Technology and demand mechanism in firm diversification strategies.An experimental method to discriminate the fundamental drivers
An essential part of any firm’s corporate strategy is the choice of the business portfolio through which to compete. When the portfolio’s decision involves more than one business, firms are said to implement a diversification strategy, which is put into action through the firms concomitant entry in different market segments. It implies that the nature of the market segmentation affects the firms’ differentiation degree. The aim of this paper consists in exploring a method for determining the market segmentation that is most informative to understand firms’ diversification strategies, or in other words the market segmentation that most clearly reveals about firms’ main diversification drivers. Given that each business can be described according to a set of business characteristics and by using different levels of detail, in the perspective of understanding firm diversification strategies, it is fundamental to determine the directions in the space of business characteristics along which it is “mostly convenient” to claim the business diversity and which is the “best” level of aggregation at which assess the businesses boundaries. This paper proposes an experimental method to do it. In particular, it empirically discerns which of two particular criteria – functional versus technological – mostly enrich our understanding of the diversification strategies adopted by Italian plastic processing machinery suppliers, finding out the most instructive level of aggregation of the market segmentation – namely the best segment dimension – to investigate the firms diversification strategies.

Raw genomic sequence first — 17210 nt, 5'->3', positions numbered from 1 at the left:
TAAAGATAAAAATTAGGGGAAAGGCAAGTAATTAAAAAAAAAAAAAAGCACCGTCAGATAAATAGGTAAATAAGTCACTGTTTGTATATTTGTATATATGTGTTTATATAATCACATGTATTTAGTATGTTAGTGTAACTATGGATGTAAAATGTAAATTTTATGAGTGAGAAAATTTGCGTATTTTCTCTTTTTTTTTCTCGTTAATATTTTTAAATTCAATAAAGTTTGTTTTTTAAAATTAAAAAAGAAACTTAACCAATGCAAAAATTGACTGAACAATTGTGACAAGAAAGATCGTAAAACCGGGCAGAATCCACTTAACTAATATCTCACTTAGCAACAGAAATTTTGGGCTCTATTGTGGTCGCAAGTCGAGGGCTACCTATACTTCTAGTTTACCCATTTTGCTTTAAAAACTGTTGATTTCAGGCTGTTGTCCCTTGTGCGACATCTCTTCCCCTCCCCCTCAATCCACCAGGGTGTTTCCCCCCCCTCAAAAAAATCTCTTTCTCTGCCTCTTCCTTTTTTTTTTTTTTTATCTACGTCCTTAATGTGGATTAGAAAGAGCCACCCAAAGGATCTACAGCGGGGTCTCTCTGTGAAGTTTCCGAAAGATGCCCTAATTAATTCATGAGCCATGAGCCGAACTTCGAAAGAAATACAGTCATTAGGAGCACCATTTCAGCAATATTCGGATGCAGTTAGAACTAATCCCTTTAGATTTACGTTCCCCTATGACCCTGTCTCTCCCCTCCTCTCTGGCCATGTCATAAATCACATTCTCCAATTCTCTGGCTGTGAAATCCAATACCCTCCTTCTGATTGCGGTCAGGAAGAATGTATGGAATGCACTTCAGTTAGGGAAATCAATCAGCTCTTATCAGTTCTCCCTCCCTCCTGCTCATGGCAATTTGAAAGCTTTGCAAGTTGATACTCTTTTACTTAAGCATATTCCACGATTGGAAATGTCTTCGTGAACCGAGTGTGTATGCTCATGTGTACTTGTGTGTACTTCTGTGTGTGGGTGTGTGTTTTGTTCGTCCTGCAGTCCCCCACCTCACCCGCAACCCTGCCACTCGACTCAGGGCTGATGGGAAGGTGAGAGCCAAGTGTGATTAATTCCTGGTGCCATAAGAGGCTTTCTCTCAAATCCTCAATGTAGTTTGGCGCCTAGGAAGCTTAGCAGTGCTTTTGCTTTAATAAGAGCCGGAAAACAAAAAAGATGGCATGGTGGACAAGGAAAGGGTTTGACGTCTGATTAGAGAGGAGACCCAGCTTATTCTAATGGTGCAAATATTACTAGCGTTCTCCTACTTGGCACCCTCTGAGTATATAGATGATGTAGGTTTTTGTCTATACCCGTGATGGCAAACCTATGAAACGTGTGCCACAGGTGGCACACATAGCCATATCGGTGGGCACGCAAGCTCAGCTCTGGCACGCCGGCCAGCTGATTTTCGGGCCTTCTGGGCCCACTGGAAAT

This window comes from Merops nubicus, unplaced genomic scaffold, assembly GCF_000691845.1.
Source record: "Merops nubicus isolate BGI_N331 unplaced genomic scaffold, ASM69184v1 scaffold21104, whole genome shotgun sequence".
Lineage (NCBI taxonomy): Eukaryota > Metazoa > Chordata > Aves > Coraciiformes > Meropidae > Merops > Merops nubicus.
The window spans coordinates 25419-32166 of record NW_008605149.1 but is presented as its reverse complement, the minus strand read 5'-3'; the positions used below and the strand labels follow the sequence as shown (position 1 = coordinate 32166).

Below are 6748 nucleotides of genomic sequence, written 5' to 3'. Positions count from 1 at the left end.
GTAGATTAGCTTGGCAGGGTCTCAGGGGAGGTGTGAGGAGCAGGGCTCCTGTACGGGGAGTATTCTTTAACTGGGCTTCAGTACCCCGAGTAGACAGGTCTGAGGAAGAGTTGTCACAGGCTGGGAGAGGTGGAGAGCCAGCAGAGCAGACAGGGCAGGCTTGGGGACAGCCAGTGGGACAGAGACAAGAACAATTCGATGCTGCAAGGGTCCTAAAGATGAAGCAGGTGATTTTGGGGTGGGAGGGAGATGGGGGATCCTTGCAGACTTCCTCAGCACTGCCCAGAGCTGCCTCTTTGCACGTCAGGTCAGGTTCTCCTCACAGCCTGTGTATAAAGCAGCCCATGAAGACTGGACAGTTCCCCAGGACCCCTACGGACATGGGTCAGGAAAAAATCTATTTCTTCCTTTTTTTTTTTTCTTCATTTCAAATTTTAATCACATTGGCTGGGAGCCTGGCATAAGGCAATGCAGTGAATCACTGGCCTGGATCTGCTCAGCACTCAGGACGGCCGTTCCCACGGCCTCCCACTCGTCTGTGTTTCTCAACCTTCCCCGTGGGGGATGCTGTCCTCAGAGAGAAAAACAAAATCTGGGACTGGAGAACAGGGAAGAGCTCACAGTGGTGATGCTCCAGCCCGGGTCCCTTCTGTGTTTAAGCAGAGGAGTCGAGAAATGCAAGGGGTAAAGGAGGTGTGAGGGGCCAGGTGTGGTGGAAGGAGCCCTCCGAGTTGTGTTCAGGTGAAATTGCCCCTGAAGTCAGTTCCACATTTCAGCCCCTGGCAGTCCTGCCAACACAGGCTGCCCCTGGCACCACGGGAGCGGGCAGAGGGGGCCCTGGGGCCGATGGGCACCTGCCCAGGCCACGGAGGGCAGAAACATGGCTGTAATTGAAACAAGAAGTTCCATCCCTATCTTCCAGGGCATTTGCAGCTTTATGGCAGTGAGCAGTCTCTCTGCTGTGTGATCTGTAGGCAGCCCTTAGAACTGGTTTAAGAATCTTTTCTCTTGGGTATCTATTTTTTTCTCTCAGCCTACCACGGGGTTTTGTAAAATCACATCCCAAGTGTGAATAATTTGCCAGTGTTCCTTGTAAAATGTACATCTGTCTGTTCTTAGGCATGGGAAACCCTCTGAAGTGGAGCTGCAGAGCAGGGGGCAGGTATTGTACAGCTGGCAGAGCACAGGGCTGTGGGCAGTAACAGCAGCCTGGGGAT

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- Michael Gort, 1962. "Introduction to "Diversification and Integration in American Industry"," NBER Chapters, in: Diversification and Integration in American Industry, pages 3-7 National Bureau of Economic Research, Inc.
- Rosenberg, Nathan, 1963. "Technological Change in the Machine Tool Industry, 1840–1910," The Journal of Economic History, Cambridge University Press, vol. 23(04), pages 414-443, December.
- Patel, Pari & Pavitt, Keith, 1997. "The technological competencies of the world's largest firms: Complex and path-dependent, but not much variety," Research Policy, Elsevier, vol. 26(2), pages 141-156, May.
- Teece, David J., 1982. "Towards an economic theory of the multiproduct firm," Journal of Economic Behavior & Organization, Elsevier, vol. 3(1), pages 39-63, March.
- Michael Gort, 1962. "Diversification and Integration in American Industry," NBER Books, National Bureau of Economic Research, Inc, number gort62-1, June.
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